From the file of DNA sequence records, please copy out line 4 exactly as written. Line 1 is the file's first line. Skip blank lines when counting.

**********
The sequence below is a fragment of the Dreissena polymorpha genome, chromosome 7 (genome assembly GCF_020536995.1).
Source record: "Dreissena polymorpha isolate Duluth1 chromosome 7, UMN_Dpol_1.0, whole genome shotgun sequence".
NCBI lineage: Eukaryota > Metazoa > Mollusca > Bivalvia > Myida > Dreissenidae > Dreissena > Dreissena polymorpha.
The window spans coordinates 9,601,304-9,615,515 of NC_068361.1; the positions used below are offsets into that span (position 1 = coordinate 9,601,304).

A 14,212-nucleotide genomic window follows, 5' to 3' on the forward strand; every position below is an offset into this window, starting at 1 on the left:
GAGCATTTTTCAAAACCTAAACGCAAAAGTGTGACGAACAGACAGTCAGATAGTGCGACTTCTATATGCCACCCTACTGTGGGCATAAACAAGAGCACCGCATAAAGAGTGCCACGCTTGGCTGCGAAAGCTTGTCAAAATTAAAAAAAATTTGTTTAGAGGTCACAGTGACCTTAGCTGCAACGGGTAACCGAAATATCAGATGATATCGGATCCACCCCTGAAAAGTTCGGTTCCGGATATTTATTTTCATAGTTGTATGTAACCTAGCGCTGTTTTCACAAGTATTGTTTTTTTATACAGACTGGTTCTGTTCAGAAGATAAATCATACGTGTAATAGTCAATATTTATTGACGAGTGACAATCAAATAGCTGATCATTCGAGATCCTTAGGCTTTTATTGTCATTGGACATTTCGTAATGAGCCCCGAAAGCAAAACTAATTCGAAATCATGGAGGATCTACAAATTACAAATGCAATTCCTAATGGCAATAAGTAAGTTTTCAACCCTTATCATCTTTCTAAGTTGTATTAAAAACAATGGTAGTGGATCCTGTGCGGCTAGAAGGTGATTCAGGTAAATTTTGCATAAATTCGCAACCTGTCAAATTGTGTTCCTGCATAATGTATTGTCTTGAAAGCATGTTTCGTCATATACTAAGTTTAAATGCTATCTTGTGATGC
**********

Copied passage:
The window spans coordinates 9,601,304-9,615,515 of NC_068361.1; the positions used below are offsets into that span (position 1 = coordinate 9,601,304).